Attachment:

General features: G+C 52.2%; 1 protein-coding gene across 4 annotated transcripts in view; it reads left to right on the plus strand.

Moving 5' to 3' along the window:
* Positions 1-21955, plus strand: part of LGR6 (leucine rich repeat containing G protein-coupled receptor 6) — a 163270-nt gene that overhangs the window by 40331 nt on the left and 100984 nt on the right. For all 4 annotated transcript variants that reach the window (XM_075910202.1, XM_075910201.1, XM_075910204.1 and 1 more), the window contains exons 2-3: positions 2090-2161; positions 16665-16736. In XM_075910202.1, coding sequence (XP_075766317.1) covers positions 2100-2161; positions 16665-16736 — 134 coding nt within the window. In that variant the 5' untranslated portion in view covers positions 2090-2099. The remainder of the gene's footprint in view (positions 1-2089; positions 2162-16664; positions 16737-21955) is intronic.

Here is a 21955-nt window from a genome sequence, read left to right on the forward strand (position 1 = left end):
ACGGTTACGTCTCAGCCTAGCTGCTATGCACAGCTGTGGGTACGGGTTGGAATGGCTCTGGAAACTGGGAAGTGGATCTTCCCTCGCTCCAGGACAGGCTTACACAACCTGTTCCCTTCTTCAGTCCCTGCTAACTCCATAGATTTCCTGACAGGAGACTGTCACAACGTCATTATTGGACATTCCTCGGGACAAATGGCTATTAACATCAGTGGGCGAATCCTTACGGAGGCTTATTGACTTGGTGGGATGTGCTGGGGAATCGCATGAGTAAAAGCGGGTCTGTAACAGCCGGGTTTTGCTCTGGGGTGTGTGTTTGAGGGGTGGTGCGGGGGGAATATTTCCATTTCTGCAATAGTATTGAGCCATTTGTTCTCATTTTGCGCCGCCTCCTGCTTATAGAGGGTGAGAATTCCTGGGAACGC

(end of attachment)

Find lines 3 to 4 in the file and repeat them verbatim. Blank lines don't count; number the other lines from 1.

* Positions 1-21955, plus strand: part of LGR6 (leucine rich repeat containing G protein-coupled receptor 6) — a 163270-nt gene that overhangs the window by 40331 nt on the left and 100984 nt on the right. For all 4 annotated transcript variants that reach the window (XM_075910202.1, XM_075910201.1, XM_075910204.1 and 1 more), the window contains exons 2-3: positions 2090-2161; positions 16665-16736. In XM_075910202.1, coding sequence (XP_075766317.1) covers positions 2100-2161; positions 16665-16736 — 134 coding nt within the window. In that variant the 5' untranslated portion in view covers positions 2090-2099. The remainder of the gene's footprint in view (positions 1-2089; positions 2162-16664; positions 16737-21955) is intronic.

Here is a 21955-nt window from a genome sequence, read left to right on the forward strand (position 1 = left end):